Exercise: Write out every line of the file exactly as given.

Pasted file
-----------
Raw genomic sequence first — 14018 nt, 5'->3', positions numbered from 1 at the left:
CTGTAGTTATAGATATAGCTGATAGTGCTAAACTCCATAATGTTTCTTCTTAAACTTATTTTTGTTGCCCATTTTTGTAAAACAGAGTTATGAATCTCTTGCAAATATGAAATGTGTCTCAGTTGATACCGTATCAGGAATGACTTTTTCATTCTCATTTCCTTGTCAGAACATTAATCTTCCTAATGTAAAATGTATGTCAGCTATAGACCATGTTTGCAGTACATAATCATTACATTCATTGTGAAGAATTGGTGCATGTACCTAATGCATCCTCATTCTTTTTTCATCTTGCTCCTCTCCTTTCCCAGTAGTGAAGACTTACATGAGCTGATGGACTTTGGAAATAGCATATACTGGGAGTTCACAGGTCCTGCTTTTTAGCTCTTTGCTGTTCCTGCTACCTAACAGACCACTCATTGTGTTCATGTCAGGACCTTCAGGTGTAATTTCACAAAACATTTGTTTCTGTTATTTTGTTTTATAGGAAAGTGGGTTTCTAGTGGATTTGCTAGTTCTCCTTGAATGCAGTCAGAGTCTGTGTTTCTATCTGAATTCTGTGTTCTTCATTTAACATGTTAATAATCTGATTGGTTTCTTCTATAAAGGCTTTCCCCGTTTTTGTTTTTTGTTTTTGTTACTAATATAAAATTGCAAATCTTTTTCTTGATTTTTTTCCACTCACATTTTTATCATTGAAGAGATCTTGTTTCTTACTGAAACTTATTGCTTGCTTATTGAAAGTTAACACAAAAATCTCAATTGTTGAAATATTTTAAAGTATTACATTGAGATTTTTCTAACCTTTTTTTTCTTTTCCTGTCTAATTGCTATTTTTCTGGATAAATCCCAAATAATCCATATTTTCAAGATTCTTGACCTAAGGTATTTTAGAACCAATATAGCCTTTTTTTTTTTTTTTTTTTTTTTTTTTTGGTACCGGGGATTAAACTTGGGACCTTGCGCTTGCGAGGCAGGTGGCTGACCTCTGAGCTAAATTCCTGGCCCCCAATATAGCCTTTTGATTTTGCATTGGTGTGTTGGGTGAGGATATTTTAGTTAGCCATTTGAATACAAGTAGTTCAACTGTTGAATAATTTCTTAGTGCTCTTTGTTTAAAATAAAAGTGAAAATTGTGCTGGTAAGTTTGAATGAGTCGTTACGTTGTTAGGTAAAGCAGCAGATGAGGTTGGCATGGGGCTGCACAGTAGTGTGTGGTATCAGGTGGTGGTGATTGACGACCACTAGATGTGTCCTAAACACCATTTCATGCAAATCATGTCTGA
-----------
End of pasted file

Raw genomic sequence first — 14018 nt, 5'->3', positions numbered from 1 at the left:
CTGTAGTTATAGATATAGCTGATAGTGCTAAACTCCATAATGTTTCTTCTTAAACTTATTTTTGTTGCCCATTTTTGTAAAACAGAGTTATGAATCTCTTGCAAATATGAAATGTGTCTCAGTTGATACCGTATCAGGAATGACTTTTTCATTCTCATTTCCTTGTCAGAACATTAATCTTCCTAATGTAAAATGTATGTCAGCTATAGACCATGTTTGCAGTACATAATCATTACATTCATTGTGAAGAATTGGTGCATGTACCTAATGCATCCTCATTCTTTTTTCATCTTGCTCCTCTCCTTTCCCAGTAGTGAAGACTTACATGAGCTGATGGACTTTGGAAATAGCATATACTGGGAGTTCACAGGTCCTGCTTTTTAGCTCTTTGCTGTTCCTGCTACCTAACAGACCACTCATTGTGTTCATGTCAGGACCTTCAGGTGTAATTTCACAAAACATTTGTTTCTGTTATTTTGTTTTATAGGAAAGTGGGTTTCTAGTGGATTTGCTAGTTCTCCTTGAATGCAGTCAGAGTCTGTGTTTCTATCTGAATTCTGTGTTCTTCATTTAACATGTTAATAATCTGATTGGTTTCTTCTATAAAGGCTTTCCCCGTTTTTGTTTTTTGTTTTTGTTACTAATATAAAATTGCAAATCTTTTTCTTGATTTTTTTCCACTCACATTTTTATCATTGAAGAGATCTTGTTTCTTACTGAAACTTATTGCTTGCTTATTGAAAGTTAACACAAAAATCTCAATTGTTGAAATATTTTAAAGTATTACATTGAGATTTTTCTAACCTTTTTTTTCTTTTCCTGTCTAATTGCTATTTTTCTGGATAAATCCCAAATAATCCATATTTTCAAGATTCTTGACCTAAGGTATTTTAGAACCAATATAGCCTTTTTTTTTTTTTTTTTTTTTTTTTTTTGGTACCGGGGATTAAACTTGGGACCTTGCGCTTGCGAGGCAGGTGGCTGACCTCTGAGCTAAATTCCTGGCCCCCAATATAGCCTTTTGATTTTGCATTGGTGTGTTGGGTGAGGATATTTTAGTTAGCCATTTGAATACAAGTAGTTCAACTGTTGAATAATTTCTTAGTGCTCTTTGTTTAAAATAAAAGTGAAAATTGTGCTGGTAAGTTTGAATGAGTCGTTACGTTGTTAGGTAAAGCAGCAGATGAGGTTGGCATGGGGCTGCACAGTAGTGTGTGGTATCAGGTGGTGGTGATTGACGACCACTAGATGTGTCCTAAACACCATTTCATGCAAATCATGTCTGA